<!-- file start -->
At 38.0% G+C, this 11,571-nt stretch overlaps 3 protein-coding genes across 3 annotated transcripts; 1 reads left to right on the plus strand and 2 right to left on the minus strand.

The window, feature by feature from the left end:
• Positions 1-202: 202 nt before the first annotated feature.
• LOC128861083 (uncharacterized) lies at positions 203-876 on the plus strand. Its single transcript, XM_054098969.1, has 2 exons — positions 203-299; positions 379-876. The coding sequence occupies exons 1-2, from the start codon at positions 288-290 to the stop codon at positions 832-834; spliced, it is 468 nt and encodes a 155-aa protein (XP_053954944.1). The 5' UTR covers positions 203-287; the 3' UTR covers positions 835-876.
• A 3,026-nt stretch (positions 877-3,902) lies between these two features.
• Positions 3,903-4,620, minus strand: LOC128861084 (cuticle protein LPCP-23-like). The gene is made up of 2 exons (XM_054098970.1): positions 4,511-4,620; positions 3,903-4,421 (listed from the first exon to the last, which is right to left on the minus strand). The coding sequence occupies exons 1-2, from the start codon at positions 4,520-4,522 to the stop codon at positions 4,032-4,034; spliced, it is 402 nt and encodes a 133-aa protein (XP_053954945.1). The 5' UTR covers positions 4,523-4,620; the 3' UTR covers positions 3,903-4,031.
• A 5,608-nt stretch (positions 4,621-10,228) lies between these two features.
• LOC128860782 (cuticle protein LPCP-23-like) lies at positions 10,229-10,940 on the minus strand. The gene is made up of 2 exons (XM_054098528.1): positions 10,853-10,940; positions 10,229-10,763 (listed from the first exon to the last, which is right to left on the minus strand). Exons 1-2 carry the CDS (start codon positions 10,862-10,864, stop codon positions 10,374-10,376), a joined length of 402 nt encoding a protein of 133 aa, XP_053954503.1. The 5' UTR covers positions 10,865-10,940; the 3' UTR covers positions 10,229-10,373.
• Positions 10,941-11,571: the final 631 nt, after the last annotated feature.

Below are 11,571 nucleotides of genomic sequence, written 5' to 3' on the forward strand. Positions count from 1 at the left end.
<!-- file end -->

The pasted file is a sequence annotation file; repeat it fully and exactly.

At 38.0% G+C, this 11,571-nt stretch overlaps 3 protein-coding genes across 3 annotated transcripts; 1 reads left to right on the plus strand and 2 right to left on the minus strand.

The window, feature by feature from the left end:
• Positions 1-202: 202 nt before the first annotated feature.
• LOC128861083 (uncharacterized) lies at positions 203-876 on the plus strand. Its single transcript, XM_054098969.1, has 2 exons — positions 203-299; positions 379-876. The coding sequence occupies exons 1-2, from the start codon at positions 288-290 to the stop codon at positions 832-834; spliced, it is 468 nt and encodes a 155-aa protein (XP_053954944.1). The 5' UTR covers positions 203-287; the 3' UTR covers positions 835-876.
• A 3,026-nt stretch (positions 877-3,902) lies between these two features.
• Positions 3,903-4,620, minus strand: LOC128861084 (cuticle protein LPCP-23-like). The gene is made up of 2 exons (XM_054098970.1): positions 4,511-4,620; positions 3,903-4,421 (listed from the first exon to the last, which is right to left on the minus strand). The coding sequence occupies exons 1-2, from the start codon at positions 4,520-4,522 to the stop codon at positions 4,032-4,034; spliced, it is 402 nt and encodes a 133-aa protein (XP_053954945.1). The 5' UTR covers positions 4,523-4,620; the 3' UTR covers positions 3,903-4,031.
• A 5,608-nt stretch (positions 4,621-10,228) lies between these two features.
• LOC128860782 (cuticle protein LPCP-23-like) lies at positions 10,229-10,940 on the minus strand. The gene is made up of 2 exons (XM_054098528.1): positions 10,853-10,940; positions 10,229-10,763 (listed from the first exon to the last, which is right to left on the minus strand). Exons 1-2 carry the CDS (start codon positions 10,862-10,864, stop codon positions 10,374-10,376), a joined length of 402 nt encoding a protein of 133 aa, XP_053954503.1. The 5' UTR covers positions 10,865-10,940; the 3' UTR covers positions 10,229-10,373.
• Positions 10,941-11,571: the final 631 nt, after the last annotated feature.

Below are 11,571 nucleotides of genomic sequence, written 5' to 3' on the forward strand. Positions count from 1 at the left end.